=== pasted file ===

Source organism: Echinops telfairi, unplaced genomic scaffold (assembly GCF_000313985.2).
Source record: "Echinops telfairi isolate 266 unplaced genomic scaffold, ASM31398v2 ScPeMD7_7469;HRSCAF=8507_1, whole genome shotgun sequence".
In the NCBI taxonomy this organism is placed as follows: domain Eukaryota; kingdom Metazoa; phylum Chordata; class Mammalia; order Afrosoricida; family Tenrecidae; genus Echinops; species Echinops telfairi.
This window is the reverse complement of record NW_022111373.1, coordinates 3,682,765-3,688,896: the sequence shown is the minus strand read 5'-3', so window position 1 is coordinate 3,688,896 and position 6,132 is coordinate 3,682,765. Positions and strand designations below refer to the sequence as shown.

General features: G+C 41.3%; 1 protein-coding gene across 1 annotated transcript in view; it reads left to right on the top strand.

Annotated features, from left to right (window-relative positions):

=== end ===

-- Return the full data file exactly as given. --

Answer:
Source organism: Echinops telfairi, unplaced genomic scaffold (assembly GCF_000313985.2).
Source record: "Echinops telfairi isolate 266 unplaced genomic scaffold, ASM31398v2 ScPeMD7_7469;HRSCAF=8507_1, whole genome shotgun sequence".
In the NCBI taxonomy this organism is placed as follows: domain Eukaryota; kingdom Metazoa; phylum Chordata; class Mammalia; order Afrosoricida; family Tenrecidae; genus Echinops; species Echinops telfairi.
This window is the reverse complement of record NW_022111373.1, coordinates 3,682,765-3,688,896: the sequence shown is the minus strand read 5'-3', so window position 1 is coordinate 3,688,896 and position 6,132 is coordinate 3,682,765. Positions and strand designations below refer to the sequence as shown.

General features: G+C 41.3%; 1 protein-coding gene across 1 annotated transcript in view; it reads left to right on the top strand.

Annotated features, from left to right (window-relative positions):